THE PARADOX OF ALTRUISM
For centuries, philosophers, scientists, religious leaders, economists, sociologists, psychologists – and Uncle Tom Cobbley and all! – have debated this subject. Are we born selfish, with, as Richard Dawkins suggests, a ‘selfish gene’ that means every good act we carry out is motivated by self-preservation, or as Darwin thought ‘survival of the fittest’? Or have we evolved genetically and culturally with a built-in altruistic predisposition?
If the former view is accepted, then every altruistic, selfless act is done for personal payback of some kind. Examples might include the warm feeling we get after dropping a few coins in a street musician’s guitar case, a stranger giving to another stranger, with no witnesses and nothing to our own advantage from doing this. Or has the rich, anonymous donor who enables a new Infant Intensive Care Unit to be built, parted with huge amounts of cash as a tax write-off, or to store up points with the Almighty? Then we have the ethical egoist, and the Objectivist philosophy of Ayn Rand, extolling the virtues of selfishness. In this view, only when someone has taken care of their own needs, can they be of value and do good for others. In fact, they can actually contribute more to the common good, because the self-preservation and personal gains put them in a better position to be selfless, in the long run. So the question of whether altruism is ethically right comes under debate, and it is better perhaps not to become embroiled in this; further reading in philosophical theory is recommended, along with a clear head and a rational approach. Our paradox of altruism calls forth emotional responses, in my view.
So back to the question. In my opinion, the latter theory, that we have a biologically and culturally in-build desire to help other people is right; people who are not our own family, total strangers needing help, people in distress. You have only to look at the responses to appeals for famine-ravaged countries, for those suffering the devastation of natural disasters, and just plain reaching out to help a child or old person who stumbles and falls. Those in distress who need help almost always receive it. A cynical argument could be that guilt motivates us to give aid, but many who do give have little themselves, and deprive themselves in order to help. Look at the bravery of the rescuers at the Twin Towers, many who lost their lives in trying to save others. Where was the payback or selfishness in their actions? Have you ever witnessed a young child, enjoying a chocolate treat, who willingly shares with another baby? I have, often. Why does this happen, if we are supposedly only motivated by selfishness and never by altruism?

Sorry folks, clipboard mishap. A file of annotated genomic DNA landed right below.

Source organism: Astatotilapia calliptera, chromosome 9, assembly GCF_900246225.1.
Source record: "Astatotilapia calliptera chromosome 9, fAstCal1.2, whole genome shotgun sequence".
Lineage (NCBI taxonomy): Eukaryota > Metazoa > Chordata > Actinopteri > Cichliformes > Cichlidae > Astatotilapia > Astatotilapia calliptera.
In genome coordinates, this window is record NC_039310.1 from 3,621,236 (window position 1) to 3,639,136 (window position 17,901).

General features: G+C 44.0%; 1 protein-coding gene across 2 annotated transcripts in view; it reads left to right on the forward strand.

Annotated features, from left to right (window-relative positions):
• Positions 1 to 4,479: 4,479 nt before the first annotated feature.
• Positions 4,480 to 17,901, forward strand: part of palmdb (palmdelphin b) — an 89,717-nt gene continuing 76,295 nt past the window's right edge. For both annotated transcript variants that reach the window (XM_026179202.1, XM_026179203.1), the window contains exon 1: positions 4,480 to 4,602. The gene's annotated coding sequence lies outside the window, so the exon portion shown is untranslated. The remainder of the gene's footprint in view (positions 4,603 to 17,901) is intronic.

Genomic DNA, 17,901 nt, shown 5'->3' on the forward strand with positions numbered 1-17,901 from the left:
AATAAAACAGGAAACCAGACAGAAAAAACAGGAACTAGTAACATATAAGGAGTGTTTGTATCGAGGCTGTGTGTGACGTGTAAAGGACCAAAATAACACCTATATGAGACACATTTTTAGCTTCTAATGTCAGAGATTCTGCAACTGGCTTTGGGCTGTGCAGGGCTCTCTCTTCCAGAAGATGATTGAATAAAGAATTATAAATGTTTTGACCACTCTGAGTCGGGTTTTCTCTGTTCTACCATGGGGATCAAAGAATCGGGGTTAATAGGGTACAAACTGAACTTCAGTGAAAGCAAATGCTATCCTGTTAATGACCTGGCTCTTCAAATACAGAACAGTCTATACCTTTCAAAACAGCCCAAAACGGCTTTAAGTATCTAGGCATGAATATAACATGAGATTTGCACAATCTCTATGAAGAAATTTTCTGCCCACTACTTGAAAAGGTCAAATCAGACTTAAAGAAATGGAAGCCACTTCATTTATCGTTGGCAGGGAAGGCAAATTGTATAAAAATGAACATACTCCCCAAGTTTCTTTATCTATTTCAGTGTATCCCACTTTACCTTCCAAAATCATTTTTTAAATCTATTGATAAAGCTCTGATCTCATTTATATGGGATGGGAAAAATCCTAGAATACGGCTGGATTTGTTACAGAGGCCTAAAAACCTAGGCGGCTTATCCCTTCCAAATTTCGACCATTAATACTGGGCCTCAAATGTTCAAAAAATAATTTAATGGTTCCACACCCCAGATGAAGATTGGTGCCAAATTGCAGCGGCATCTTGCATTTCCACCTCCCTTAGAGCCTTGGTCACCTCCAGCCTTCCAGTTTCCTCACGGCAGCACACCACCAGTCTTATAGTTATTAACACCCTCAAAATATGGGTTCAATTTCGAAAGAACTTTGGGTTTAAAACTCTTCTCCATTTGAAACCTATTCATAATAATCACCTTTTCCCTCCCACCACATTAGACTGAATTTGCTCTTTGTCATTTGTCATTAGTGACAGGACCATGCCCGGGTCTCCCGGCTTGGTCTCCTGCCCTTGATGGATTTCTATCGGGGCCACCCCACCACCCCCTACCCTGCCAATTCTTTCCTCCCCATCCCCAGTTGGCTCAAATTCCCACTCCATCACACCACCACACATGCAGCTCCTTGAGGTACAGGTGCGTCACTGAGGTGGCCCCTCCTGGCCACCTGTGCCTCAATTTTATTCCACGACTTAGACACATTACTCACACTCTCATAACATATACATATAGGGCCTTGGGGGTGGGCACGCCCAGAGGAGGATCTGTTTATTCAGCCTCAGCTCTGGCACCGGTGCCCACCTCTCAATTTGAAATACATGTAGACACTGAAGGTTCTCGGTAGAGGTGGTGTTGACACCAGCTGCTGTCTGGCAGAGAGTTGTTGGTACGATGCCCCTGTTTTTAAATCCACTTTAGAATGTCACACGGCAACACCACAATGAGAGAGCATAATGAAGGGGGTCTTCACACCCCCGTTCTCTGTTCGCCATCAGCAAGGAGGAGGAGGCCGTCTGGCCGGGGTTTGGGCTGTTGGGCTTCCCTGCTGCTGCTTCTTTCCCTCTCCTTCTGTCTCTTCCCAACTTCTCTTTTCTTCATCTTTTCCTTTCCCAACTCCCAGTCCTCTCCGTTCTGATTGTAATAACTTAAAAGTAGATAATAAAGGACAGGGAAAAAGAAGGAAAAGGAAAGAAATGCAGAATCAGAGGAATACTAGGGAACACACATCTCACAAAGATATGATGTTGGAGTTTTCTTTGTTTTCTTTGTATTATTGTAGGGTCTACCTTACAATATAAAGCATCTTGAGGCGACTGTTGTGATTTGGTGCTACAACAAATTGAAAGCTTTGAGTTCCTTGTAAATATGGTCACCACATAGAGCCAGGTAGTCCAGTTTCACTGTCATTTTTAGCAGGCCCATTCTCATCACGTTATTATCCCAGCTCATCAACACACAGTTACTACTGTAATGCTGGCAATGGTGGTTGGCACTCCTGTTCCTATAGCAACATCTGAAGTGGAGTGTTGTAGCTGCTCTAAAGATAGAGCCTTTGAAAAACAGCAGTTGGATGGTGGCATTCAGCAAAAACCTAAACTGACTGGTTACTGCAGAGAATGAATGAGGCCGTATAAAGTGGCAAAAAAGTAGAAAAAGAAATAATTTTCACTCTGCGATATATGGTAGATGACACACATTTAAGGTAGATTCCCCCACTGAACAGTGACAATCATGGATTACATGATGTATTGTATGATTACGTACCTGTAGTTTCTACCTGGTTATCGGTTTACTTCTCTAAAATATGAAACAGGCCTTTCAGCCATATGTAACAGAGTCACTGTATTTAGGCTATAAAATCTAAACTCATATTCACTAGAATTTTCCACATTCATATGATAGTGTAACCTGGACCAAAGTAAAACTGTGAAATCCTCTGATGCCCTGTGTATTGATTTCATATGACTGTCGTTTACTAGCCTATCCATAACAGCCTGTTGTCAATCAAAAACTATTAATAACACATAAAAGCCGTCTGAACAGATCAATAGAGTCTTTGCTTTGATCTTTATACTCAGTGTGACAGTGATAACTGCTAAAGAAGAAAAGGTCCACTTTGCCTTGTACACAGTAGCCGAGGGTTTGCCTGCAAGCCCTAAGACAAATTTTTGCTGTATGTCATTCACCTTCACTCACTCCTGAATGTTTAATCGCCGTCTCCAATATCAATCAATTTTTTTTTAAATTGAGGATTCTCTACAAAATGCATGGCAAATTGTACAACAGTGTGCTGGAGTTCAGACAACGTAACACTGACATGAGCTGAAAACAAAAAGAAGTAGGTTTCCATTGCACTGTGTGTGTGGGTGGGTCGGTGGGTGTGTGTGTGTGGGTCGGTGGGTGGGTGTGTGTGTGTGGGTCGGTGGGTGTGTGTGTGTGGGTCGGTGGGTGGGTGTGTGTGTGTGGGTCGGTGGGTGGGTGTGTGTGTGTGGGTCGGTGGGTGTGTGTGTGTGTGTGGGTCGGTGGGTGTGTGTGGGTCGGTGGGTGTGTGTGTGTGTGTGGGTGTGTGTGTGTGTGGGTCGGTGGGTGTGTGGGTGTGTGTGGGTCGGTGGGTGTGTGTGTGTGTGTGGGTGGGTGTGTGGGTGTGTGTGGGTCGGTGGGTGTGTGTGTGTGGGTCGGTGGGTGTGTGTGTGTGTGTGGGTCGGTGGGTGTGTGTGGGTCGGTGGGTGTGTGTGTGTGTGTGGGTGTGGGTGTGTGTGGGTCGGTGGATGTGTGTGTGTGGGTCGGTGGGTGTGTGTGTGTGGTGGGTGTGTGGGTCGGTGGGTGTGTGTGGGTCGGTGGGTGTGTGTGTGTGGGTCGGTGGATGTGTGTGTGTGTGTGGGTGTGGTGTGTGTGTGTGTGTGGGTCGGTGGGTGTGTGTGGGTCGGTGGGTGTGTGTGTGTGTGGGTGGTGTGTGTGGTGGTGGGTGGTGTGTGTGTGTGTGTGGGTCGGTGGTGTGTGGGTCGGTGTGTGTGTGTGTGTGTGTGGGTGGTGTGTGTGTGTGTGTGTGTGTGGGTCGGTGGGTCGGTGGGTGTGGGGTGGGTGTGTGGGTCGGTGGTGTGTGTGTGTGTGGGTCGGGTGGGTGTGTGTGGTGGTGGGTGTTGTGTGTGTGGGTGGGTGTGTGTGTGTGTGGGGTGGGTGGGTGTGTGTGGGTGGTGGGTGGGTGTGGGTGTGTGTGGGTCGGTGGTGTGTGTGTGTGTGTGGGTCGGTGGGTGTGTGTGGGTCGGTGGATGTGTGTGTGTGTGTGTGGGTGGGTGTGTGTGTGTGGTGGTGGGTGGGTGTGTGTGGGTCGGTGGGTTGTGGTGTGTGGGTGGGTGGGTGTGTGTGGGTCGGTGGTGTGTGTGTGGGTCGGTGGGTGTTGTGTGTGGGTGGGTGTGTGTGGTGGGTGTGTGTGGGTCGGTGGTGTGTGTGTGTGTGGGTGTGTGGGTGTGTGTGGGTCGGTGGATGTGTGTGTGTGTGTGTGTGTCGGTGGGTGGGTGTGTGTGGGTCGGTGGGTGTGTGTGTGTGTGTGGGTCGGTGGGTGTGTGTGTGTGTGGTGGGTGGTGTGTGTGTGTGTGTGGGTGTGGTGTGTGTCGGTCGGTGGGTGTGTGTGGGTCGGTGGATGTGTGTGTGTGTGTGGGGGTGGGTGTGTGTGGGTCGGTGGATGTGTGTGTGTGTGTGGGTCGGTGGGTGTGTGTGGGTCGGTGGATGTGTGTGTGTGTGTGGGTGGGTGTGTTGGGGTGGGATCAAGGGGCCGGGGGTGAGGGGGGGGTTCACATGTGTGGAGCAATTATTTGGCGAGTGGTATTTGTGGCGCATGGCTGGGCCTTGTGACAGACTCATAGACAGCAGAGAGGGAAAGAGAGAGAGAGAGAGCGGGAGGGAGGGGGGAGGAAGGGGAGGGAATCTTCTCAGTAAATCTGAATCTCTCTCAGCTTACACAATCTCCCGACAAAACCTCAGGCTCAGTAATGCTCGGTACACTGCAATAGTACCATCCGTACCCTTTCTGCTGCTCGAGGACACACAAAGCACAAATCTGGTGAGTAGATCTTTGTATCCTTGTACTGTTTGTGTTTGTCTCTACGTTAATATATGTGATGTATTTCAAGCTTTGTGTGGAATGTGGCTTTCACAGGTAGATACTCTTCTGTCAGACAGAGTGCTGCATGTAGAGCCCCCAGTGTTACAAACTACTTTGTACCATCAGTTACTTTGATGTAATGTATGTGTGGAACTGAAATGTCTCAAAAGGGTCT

The argument cannot help but extend into the realms of ethics, morality and philosophical debate, as mentioned before. But the most telling example I can think of that proves we are indeed basically altruistic, comes from Jacob Bronowski’s essay on a moral man. A scientist, one Louis Slotin, working in 1946 on the atomic bomb at Los Alamos, made an error that caused a radiation leak. He calmly told his co-workers to mark where they were standing, and then used his own hands to dismantle the plutonium, knowing he would die, but that his colleagues would live. No payback, no hope for a future, maybe a conviction that he had to do what he believed right. I think he was probably scared and resigned, but he gave others the chance to live, while sacrificing himself. To me, that represented no paradox, no doubts, and showed that within the human psyche, or possibly by genetic and cultural programming, there lies the capacity to be truly altruistic.
Sources: Scientific American: The Samaritan Paradox. At
Further Reading: Aristotle’s Nicomachean Ethics, Book 1, Chapter 8. ebook available at
Bronowski, J. 1978. ‘A Moral for an Age of Plenty’ in ‘A sense of the future: Essays in Natural Philosophy. p. 202-205. Cambridge, MA MIT Press
Dawkins, R. 1976. ‘The Selfish Gene’ Oxford University Press, 1989.
Ayn Rand. 1961. ‘The Virtue of Selfishness’ Signet, 1964 (may also be available as ebook)